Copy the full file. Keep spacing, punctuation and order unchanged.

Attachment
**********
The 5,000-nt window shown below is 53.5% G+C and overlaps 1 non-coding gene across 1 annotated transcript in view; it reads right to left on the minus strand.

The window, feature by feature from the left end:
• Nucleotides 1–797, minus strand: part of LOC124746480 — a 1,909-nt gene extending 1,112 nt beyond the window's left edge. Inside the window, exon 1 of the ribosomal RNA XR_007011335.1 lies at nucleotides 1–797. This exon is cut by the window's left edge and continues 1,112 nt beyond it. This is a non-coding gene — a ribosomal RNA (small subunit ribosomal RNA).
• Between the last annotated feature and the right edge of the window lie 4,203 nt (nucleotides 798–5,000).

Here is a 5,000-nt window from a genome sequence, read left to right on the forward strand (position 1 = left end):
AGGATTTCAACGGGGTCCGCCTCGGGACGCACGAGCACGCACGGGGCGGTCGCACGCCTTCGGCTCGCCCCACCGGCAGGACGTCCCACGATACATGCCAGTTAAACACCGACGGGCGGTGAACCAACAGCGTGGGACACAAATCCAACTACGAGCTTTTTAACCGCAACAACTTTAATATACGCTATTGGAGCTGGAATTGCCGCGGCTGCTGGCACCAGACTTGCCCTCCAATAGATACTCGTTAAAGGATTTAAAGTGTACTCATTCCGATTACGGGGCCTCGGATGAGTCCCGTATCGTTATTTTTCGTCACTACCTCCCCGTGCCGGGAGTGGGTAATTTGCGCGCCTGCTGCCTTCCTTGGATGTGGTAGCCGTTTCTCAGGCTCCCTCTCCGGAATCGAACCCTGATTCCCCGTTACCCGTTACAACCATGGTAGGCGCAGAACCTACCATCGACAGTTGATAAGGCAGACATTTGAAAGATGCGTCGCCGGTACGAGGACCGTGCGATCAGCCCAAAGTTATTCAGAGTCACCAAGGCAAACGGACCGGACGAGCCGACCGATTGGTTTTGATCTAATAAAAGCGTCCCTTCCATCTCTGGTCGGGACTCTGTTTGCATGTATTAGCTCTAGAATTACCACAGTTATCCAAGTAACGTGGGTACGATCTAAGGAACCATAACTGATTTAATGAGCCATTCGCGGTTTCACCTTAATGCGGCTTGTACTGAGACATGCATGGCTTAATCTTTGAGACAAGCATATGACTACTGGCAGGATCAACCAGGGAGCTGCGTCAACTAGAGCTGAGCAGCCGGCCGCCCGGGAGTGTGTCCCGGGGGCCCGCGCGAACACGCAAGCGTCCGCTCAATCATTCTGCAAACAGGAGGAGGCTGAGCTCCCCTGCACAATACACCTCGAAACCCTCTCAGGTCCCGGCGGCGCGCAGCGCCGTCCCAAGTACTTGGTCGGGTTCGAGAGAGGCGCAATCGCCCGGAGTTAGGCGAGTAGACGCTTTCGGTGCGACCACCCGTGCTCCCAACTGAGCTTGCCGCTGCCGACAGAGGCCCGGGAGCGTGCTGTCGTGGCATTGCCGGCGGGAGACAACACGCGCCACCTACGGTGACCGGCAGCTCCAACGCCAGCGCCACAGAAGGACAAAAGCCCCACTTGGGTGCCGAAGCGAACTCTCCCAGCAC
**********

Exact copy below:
The 5,000-nt window shown below is 53.5% G+C and overlaps 1 non-coding gene across 1 annotated transcript in view; it reads right to left on the minus strand.

The window, feature by feature from the left end:
• Nucleotides 1–797, minus strand: part of LOC124746480 — a 1,909-nt gene extending 1,112 nt beyond the window's left edge. Inside the window, exon 1 of the ribosomal RNA XR_007011335.1 lies at nucleotides 1–797. This exon is cut by the window's left edge and continues 1,112 nt beyond it. This is a non-coding gene — a ribosomal RNA (small subunit ribosomal RNA).
• Between the last annotated feature and the right edge of the window lie 4,203 nt (nucleotides 798–5,000).

Here is a 5,000-nt window from a genome sequence, read left to right on the forward strand (position 1 = left end):
AGGATTTCAACGGGGTCCGCCTCGGGACGCACGAGCACGCACGGGGCGGTCGCACGCCTTCGGCTCGCCCCACCGGCAGGACGTCCCACGATACATGCCAGTTAAACACCGACGGGCGGTGAACCAACAGCGTGGGACACAAATCCAACTACGAGCTTTTTAACCGCAACAACTTTAATATACGCTATTGGAGCTGGAATTGCCGCGGCTGCTGGCACCAGACTTGCCCTCCAATAGATACTCGTTAAAGGATTTAAAGTGTACTCATTCCGATTACGGGGCCTCGGATGAGTCCCGTATCGTTATTTTTCGTCACTACCTCCCCGTGCCGGGAGTGGGTAATTTGCGCGCCTGCTGCCTTCCTTGGATGTGGTAGCCGTTTCTCAGGCTCCCTCTCCGGAATCGAACCCTGATTCCCCGTTACCCGTTACAACCATGGTAGGCGCAGAACCTACCATCGACAGTTGATAAGGCAGACATTTGAAAGATGCGTCGCCGGTACGAGGACCGTGCGATCAGCCCAAAGTTATTCAGAGTCACCAAGGCAAACGGACCGGACGAGCCGACCGATTGGTTTTGATCTAATAAAAGCGTCCCTTCCATCTCTGGTCGGGACTCTGTTTGCATGTATTAGCTCTAGAATTACCACAGTTATCCAAGTAACGTGGGTACGATCTAAGGAACCATAACTGATTTAATGAGCCATTCGCGGTTTCACCTTAATGCGGCTTGTACTGAGACATGCATGGCTTAATCTTTGAGACAAGCATATGACTACTGGCAGGATCAACCAGGGAGCTGCGTCAACTAGAGCTGAGCAGCCGGCCGCCCGGGAGTGTGTCCCGGGGGCCCGCGCGAACACGCAAGCGTCCGCTCAATCATTCTGCAAACAGGAGGAGGCTGAGCTCCCCTGCACAATACACCTCGAAACCCTCTCAGGTCCCGGCGGCGCGCAGCGCCGTCCCAAGTACTTGGTCGGGTTCGAGAGAGGCGCAATCGCCCGGAGTTAGGCGAGTAGACGCTTTCGGTGCGACCACCCGTGCTCCCAACTGAGCTTGCCGCTGCCGACAGAGGCCCGGGAGCGTGCTGTCGTGGCATTGCCGGCGGGAGACAACACGCGCCACCTACGGTGACCGGCAGCTCCAACGCCAGCGCCACAGAAGGACAAAAGCCCCACTTGGGTGCCGAAGCGAACTCTCCCAGCAC